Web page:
Kummer et al. published an interesting study in 2016 showing that biotin treatment can mimic the behavior of Graves’ disease, an autoimmune condition and the most common cause of hyperthyroidism. The study focused on children who received high doses of biotin for treatment of inherited metabolic disorders. Scientists observed excessively high levels of thyroid hormones in all patients, a common occurrence in patients with Graves’ disease. Scientists discovered that high-dose biotin treatment causes misleading laboratory analysis by fully mimicking the typical pattern of Graves’ disease. The Graves-like condition persisted a few days after the use of biotin was discontinued. Scientists warn that high doses of biotin could impair thyroid hormone levels and lead to unnecessary treatment[xiv].

A major problem that patients encounter is that doses of biotin in supplements vary considerably. Many products contain values of biotin that are much higher than the recommended daily intake of this vitamin. This could be the reason why biotin can interfere with thyroid hormone laboratory results.

In November 2017, the FDA issued a warning that supplementation with high doses of biotin could interfere with hundreds of lab results. This warning wasn’t so shocking as biotin’s effects on laboratory results were known among lab workers for years. At the moment, FDA is working closely with stakeholders in order to understand how and why biotin interferes with laboratory tests. The goal is to develop recommendations for safe and accurate testing in patients who have been taking high doses of biotin.  It is highly recommended that patients who are already taking biotin check the dose of the vitamin on the label and to consult their doctor about it[xv].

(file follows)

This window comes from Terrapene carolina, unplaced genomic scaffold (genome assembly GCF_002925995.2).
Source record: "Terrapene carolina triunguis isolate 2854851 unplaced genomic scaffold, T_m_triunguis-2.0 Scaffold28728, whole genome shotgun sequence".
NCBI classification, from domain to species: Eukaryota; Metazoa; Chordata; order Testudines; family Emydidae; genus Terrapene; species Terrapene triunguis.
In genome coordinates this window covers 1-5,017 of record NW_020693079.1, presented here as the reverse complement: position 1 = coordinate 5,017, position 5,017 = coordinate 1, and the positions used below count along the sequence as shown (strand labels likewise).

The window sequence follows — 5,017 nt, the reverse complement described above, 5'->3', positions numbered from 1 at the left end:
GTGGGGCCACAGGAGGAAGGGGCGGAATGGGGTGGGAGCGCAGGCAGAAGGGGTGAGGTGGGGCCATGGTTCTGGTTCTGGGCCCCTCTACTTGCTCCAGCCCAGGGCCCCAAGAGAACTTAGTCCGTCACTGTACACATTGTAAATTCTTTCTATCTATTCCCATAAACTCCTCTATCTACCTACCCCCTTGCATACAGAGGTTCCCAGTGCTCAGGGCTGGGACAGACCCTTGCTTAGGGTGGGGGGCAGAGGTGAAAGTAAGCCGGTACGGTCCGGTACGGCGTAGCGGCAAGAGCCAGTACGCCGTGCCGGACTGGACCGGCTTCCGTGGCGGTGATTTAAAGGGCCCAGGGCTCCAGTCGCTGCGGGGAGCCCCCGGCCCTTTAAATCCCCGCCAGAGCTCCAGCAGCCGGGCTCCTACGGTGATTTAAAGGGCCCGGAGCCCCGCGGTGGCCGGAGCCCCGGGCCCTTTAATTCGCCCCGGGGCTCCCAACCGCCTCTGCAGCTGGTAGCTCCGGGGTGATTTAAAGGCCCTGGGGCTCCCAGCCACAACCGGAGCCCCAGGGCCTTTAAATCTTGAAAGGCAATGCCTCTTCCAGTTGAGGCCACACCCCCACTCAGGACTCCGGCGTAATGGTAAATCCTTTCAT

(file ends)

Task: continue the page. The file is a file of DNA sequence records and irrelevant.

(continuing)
Sources of biotin

Most people obtain biotin through their diet primarily because this micronutrient belongs to the group of vitamins that are easy to find in different foods. The best sources of biotin include:

  • Egg yolk
  • Liver
  • Meat
  • Yeast
  • Nuts
  • Seeds
  • Salmon and other fish
  • Dairy
  • Sweet potato
  • Avocado
  • Cauliflower

Conclusion

Biotin is a vitamin that our body needs for energy production.

Without this micronutrient, we wouldn’t be able to function properly because biotin deficiency slows down metabolism, contributes to weight gain, leads to weight loss, makes us tired, among other things. The relationship between biotin and thyroid problems is not studied thoroughly.

Studies on this subject are limited, but current evidence shows the vitamin could address some symptoms of thyroid problems. For example, biotin can support hair re-growth, strengthen the immune system, speed up metabolism. However, taking high doses of biotin could interfere with laboratory results.

Before you start using biotin supplements, you should consult your doctor first.

References

[i] Biotin, National Institutes of Health https://ods.od.nih.gov/factsheets/Biotin-Consumer/